The actors effortlessly become a part of this world and therefore also help create it - Richa Chadha in an understated performance as the determined Devi, Bhagwan Tiwari as a corrupt police officer, child actor Nikhil Sahni as Jhonta, Vineet Kumar as Deepak's father and Shweta Tripathi as the poetry-loving Shaalu.
Sanjay Mishra, especially, plays Devi's father Vidyadhar Pathak with a gentleness that the character requires. Watch him as he gets worried when Jhonta disappears under the ghat waters for too long, or the way he expresses his concern for Devi by holding onto her hand just a minute longer as she boards a train. Playing Deepak, newcomer Vicky Kaushal too shows promise. He is good especially in a pivotal pyre scene as he manages to convey that he is someone for whom handling the dead is a matter of routine and contact with a dead body is not a reason for shock.
The film could have seen people themselves as barriers to the young protagonists' desires. Mishra's Vidyadhar Pathak could easily have been an authoritative and judgemental father, but he is not. He is merely conflicted since he lives in a society which places restrictions on women, and where systems of law are exploitative, even though on his part he has given his daughter freedom. Likewise, Deepak's father too is hopeful about his future and wants him to escape, even as he seems a bit resigned about his own. The young therefore are not the only ones wanting change. These are choices the film has made, which work well in pointing towards a larger structural system which is at play, beyond individual good or bad actions.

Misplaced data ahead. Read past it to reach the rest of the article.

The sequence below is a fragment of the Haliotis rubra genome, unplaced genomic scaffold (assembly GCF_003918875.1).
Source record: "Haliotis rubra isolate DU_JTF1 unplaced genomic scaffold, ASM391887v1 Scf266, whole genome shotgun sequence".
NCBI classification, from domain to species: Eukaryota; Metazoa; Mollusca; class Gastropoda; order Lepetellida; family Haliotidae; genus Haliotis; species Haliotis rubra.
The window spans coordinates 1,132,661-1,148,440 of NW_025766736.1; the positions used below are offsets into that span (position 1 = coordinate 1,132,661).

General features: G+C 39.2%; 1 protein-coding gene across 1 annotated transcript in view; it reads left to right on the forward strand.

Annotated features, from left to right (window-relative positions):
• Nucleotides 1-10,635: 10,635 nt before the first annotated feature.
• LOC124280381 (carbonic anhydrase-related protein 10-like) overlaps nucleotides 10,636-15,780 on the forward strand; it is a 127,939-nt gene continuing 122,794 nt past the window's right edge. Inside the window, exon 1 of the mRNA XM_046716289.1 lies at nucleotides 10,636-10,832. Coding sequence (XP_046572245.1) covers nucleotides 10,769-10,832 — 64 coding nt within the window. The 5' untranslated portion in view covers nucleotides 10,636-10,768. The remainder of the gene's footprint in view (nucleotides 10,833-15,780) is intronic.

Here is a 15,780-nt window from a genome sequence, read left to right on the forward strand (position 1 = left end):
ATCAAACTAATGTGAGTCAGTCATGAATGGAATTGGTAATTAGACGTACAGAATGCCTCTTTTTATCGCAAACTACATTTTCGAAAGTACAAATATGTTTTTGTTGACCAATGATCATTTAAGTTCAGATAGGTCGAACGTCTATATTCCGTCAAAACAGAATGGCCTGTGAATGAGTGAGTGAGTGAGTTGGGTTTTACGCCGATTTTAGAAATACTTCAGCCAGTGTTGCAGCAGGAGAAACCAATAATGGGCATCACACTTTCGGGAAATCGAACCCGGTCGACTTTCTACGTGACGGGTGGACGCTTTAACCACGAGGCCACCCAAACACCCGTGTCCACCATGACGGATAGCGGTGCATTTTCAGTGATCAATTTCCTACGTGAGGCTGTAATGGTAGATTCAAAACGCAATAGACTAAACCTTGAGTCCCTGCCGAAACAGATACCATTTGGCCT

The other striking aspect of this characterisation is its acknowledgment of the rise in aspirations across castes in post-liberalisation India. Its protagonists live in a small town India of desires and love, as much as frustration and corrupt law systems. Only Deepak's brother Sikander (Bhupesh Singh) is shown as resentful, but the film does not ponder on him though his actions do guide one part of the story. Despite being titled Masaan (cremation), Ghaywan chooses to see hope in the situation as the film's protagonists learn to move on by relying on the few opportunities they manage to find - a government job where the hiring process is relatively corruption-free, a gentle father, the opportunities that education provides and so on.
At the same time, by not telling us where this process might end, the film passes no grand hopeful judgement on it. This ambiguity underlines its contemporary and ongoing nature, making it reflective of the tussle between individual choices and societal constraints happening around us today. We don't know where its protagonists go from here, but we don't know where they cannot go either. Masaan sees them, like a line from a Bashir Badr poem used in the film, as travellers on a journey.